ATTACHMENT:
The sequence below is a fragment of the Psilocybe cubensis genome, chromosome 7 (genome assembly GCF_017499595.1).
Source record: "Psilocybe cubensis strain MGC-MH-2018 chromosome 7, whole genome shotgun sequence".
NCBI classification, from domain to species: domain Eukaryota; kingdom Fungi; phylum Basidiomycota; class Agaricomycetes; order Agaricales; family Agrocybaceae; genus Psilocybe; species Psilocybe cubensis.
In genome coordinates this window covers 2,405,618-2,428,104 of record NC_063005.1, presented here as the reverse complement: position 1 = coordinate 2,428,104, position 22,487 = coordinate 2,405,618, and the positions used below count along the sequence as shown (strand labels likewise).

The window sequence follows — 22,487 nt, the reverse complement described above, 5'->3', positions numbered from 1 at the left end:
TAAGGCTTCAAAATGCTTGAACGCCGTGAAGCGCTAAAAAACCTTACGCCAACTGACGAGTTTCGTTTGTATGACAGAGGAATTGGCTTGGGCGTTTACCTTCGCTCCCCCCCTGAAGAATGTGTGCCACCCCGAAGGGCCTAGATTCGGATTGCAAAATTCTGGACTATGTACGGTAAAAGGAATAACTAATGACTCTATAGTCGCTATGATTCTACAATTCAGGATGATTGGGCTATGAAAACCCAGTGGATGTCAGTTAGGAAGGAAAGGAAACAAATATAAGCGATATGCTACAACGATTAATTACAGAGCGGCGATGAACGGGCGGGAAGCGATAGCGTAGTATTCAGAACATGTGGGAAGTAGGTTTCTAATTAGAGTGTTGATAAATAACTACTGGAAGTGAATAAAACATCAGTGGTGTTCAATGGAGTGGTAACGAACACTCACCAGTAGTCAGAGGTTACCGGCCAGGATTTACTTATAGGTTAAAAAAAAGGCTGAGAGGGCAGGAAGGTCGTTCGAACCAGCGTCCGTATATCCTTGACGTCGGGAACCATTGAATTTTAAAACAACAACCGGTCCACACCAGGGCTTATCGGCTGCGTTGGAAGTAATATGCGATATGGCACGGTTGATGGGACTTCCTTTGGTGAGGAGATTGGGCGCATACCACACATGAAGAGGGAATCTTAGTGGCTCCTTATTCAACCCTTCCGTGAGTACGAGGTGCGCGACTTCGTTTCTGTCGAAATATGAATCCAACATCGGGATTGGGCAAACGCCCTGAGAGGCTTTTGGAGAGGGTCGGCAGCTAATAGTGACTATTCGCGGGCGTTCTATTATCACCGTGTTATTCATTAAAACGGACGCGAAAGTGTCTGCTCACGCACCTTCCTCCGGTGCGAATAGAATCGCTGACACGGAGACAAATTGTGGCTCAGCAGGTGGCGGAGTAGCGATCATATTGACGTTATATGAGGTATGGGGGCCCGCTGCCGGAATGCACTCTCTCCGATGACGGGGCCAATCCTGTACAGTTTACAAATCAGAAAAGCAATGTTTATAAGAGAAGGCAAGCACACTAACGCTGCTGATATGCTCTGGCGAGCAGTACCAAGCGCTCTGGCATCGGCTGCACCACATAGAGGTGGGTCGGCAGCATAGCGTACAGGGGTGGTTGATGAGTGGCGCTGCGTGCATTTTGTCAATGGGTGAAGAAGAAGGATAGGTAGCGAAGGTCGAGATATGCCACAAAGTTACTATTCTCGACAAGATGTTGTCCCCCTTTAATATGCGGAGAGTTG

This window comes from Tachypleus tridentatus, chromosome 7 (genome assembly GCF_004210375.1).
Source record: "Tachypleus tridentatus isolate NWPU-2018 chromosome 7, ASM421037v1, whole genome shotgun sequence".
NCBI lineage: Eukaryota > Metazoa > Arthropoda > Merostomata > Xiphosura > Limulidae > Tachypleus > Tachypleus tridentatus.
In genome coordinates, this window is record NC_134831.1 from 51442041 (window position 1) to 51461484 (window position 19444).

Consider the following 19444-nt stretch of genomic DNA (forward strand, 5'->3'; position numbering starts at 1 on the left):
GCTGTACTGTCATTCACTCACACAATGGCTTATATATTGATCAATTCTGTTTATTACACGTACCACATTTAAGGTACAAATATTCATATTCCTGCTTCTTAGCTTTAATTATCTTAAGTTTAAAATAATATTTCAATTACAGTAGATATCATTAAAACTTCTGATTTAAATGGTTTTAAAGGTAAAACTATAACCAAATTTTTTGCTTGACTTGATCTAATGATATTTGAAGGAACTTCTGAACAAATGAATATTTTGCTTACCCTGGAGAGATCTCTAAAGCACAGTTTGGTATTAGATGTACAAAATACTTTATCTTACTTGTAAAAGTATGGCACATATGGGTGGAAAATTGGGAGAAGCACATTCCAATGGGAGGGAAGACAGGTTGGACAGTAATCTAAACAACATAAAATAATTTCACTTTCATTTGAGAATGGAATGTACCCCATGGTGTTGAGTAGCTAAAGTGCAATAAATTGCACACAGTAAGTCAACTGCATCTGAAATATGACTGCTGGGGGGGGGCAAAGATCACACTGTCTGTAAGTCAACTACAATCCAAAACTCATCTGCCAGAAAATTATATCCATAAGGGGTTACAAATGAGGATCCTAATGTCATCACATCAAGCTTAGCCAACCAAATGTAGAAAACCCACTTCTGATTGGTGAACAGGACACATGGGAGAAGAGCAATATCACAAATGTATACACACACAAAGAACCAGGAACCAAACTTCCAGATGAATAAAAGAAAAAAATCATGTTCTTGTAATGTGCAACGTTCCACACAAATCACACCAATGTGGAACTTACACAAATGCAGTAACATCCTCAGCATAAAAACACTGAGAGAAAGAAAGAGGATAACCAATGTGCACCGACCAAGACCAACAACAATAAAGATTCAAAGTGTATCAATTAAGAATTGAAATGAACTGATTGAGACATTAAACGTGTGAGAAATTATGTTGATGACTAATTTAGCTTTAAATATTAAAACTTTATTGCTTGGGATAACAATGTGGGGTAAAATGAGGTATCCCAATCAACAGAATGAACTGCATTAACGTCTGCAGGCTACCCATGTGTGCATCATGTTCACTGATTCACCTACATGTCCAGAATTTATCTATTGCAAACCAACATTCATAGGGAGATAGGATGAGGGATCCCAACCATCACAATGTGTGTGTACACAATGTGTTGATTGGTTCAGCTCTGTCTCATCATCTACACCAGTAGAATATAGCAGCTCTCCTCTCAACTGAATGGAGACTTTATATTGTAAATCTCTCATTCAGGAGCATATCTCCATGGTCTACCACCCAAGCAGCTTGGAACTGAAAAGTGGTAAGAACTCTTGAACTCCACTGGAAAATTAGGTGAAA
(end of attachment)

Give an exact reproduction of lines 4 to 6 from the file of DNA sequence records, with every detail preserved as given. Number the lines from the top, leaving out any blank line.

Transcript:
In genome coordinates this window covers 2,405,618-2,428,104 of record NC_063005.1, presented here as the reverse complement: position 1 = coordinate 2,428,104, position 22,487 = coordinate 2,405,618, and the positions used below count along the sequence as shown (strand labels likewise).

The window sequence follows — 22,487 nt, the reverse complement described above, 5'->3', positions numbered from 1 at the left end:
TAAGGCTTCAAAATGCTTGAACGCCGTGAAGCGCTAAAAAACCTTACGCCAACTGACGAGTTTCGTTTGTATGACAGAGGAATTGGCTTGGGCGTTTACCTTCGCTCCCCCCCTGAAGAATGTGTGCCACCCCGAAGGGCCTAGATTCGGATTGCAAAATTCTGGACTATGTACGGTAAAAGGAATAACTAATGACTCTATAGTCGCTATGATTCTACAATTCAGGATGATTGGGCTATGAAAACCCAGTGGATGTCAGTTAGGAAGGAAAGGAAACAAATATAAGCGATATGCTACAACGATTAATTACAGAGCGGCGATGAACGGGCGGGAAGCGATAGCGTAGTATTCAGAACATGTGGGAAGTAGGTTTCTAATTAGAGTGTTGATAAATAACTACTGGAAGTGAATAAAACATCAGTGGTGTTCAATGGAGTGGTAACGAACACTCACCAGTAGTCAGAGGTTACCGGCCAGGATTTACTTATAGGTTAAAAAAAAGGCTGAGAGGGCAGGAAGGTCGTTCGAACCAGCGTCCGTATATCCTTGACGTCGGGAACCATTGAATTTTAAAACAACAACCGGTCCACACCAGGGCTTATCGGCTGCGTTGGAAGTAATATGCGATATGGCACGGTTGATGGGACTTCCTTTGGTGAGGAGATTGGGCGCATACCACACATGAAGAGGGAATCTTAGTGGCTCCTTATTCAACCCTTCCGTGAGTACGAGGTGCGCGACTTCGTTTCTGTCGAAATATGAATCCAACATCGGGATTGGGCAAACGCCCTGAGAGGCTTTTGGAGAGGGTCGGCAGCTAATAGTGACTATTCGCGGGCGTTCTATTATCACCGTGTTATTCATTAAAACGGACGCGAAAGTGTCTGCTCACGCACCTTCCTCCGGTGCGAATAGAATCGCTGACACGGAGACAAATTGTGGCTCAGCAGGTGGCGGAGTAGCGATCATATTGACGTTATATGAGGTATGGGGGCCCGCTGCCGGAATGCACTCTCTCCGATGACGGGGCCAATCCTGTACAGTTTACAAATCAGAAAAGCAATGTTTATAAGAGAAGGCAAGCACACTAACGCTGCTGATATGCTCTGGCGAGCAGTACCAAGCGCTCTGGCATCGGCTGCACCACATAGAGGTGGGTCGGCAGCATAGCGTACAGGGGTGGTTGATGAGTGGCGCTGCGTGCATTTTGTCAATGGGTGAAGAAGAAGGATAGGTAGCGAAGGTCGAGATATGCCACAAAGTTACTATTCTCGACAAGATGTTGTCCCCCTTTAATATGCGGAGAGTTG